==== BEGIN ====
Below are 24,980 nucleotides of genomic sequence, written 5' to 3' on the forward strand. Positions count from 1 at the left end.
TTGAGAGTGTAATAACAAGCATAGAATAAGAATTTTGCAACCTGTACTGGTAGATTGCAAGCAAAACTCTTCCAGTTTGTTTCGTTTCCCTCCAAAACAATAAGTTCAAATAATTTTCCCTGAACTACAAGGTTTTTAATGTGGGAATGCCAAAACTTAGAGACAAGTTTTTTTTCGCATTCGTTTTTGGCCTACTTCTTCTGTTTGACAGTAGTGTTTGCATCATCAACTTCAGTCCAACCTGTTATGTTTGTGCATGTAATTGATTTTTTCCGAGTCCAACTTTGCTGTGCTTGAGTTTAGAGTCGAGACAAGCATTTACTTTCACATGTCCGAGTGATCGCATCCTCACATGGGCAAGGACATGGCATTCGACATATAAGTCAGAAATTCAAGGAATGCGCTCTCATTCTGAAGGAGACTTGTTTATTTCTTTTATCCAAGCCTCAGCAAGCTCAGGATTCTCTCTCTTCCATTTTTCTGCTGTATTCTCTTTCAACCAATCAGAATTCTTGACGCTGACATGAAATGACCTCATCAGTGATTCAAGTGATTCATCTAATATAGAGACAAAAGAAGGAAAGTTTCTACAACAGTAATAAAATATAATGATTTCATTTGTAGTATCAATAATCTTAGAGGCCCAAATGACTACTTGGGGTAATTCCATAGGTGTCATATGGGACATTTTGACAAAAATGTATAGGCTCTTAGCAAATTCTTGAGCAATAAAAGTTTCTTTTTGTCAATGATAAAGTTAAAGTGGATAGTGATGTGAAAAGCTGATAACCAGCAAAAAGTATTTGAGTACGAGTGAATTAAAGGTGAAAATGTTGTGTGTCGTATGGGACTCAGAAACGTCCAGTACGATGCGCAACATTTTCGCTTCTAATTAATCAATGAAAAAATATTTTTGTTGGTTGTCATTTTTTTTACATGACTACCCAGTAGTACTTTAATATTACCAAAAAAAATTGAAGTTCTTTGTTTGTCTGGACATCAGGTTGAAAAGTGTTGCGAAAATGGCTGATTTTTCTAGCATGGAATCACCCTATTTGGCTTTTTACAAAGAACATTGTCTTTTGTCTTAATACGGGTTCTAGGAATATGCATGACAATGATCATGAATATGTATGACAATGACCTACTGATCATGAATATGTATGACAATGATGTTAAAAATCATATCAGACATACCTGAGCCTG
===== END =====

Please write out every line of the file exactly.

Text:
Below are 24,980 nucleotides of genomic sequence, written 5' to 3' on the forward strand. Positions count from 1 at the left end.
TTGAGAGTGTAATAACAAGCATAGAATAAGAATTTTGCAACCTGTACTGGTAGATTGCAAGCAAAACTCTTCCAGTTTGTTTCGTTTCCCTCCAAAACAATAAGTTCAAATAATTTTCCCTGAACTACAAGGTTTTTAATGTGGGAATGCCAAAACTTAGAGACAAGTTTTTTTTCGCATTCGTTTTTGGCCTACTTCTTCTGTTTGACAGTAGTGTTTGCATCATCAACTTCAGTCCAACCTGTTATGTTTGTGCATGTAATTGATTTTTTCCGAGTCCAACTTTGCTGTGCTTGAGTTTAGAGTCGAGACAAGCATTTACTTTCACATGTCCGAGTGATCGCATCCTCACATGGGCAAGGACATGGCATTCGACATATAAGTCAGAAATTCAAGGAATGCGCTCTCATTCTGAAGGAGACTTGTTTATTTCTTTTATCCAAGCCTCAGCAAGCTCAGGATTCTCTCTCTTCCATTTTTCTGCTGTATTCTCTTTCAACCAATCAGAATTCTTGACGCTGACATGAAATGACCTCATCAGTGATTCAAGTGATTCATCTAATATAGAGACAAAAGAAGGAAAGTTTCTACAACAGTAATAAAATATAATGATTTCATTTGTAGTATCAATAATCTTAGAGGCCCAAATGACTACTTGGGGTAATTCCATAGGTGTCATATGGGACATTTTGACAAAAATGTATAGGCTCTTAGCAAATTCTTGAGCAATAAAAGTTTCTTTTTGTCAATGATAAAGTTAAAGTGGATAGTGATGTGAAAAGCTGATAACCAGCAAAAAGTATTTGAGTACGAGTGAATTAAAGGTGAAAATGTTGTGTGTCGTATGGGACTCAGAAACGTCCAGTACGATGCGCAACATTTTCGCTTCTAATTAATCAATGAAAAAATATTTTTGTTGGTTGTCATTTTTTTTACATGACTACCCAGTAGTACTTTAATATTACCAAAAAAAATTGAAGTTCTTTGTTTGTCTGGACATCAGGTTGAAAAGTGTTGCGAAAATGGCTGATTTTTCTAGCATGGAATCACCCTATTTGGCTTTTTACAAAGAACATTGTCTTTTGTCTTAATACGGGTTCTAGGAATATGCATGACAATGATCATGAATATGTATGACAATGACCTACTGATCATGAATATGTATGACAATGATGTTAAAAATCATATCAGACATACCTGAGCCTG